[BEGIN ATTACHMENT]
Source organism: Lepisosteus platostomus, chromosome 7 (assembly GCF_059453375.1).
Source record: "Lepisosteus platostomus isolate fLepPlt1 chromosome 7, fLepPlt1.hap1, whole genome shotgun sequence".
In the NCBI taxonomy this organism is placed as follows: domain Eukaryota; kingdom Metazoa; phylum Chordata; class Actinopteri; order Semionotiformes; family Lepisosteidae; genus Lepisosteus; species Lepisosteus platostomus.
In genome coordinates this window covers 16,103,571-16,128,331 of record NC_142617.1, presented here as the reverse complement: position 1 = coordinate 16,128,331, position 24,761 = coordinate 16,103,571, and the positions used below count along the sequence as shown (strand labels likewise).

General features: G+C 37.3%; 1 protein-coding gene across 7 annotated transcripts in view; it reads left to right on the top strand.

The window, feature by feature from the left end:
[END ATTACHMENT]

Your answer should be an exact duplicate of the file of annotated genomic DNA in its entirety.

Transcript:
Source organism: Lepisosteus platostomus, chromosome 7 (assembly GCF_059453375.1).
Source record: "Lepisosteus platostomus isolate fLepPlt1 chromosome 7, fLepPlt1.hap1, whole genome shotgun sequence".
In the NCBI taxonomy this organism is placed as follows: domain Eukaryota; kingdom Metazoa; phylum Chordata; class Actinopteri; order Semionotiformes; family Lepisosteidae; genus Lepisosteus; species Lepisosteus platostomus.
In genome coordinates this window covers 16,103,571-16,128,331 of record NC_142617.1, presented here as the reverse complement: position 1 = coordinate 16,128,331, position 24,761 = coordinate 16,103,571, and the positions used below count along the sequence as shown (strand labels likewise).

General features: G+C 37.3%; 1 protein-coding gene across 7 annotated transcripts in view; it reads left to right on the top strand.

The window, feature by feature from the left end: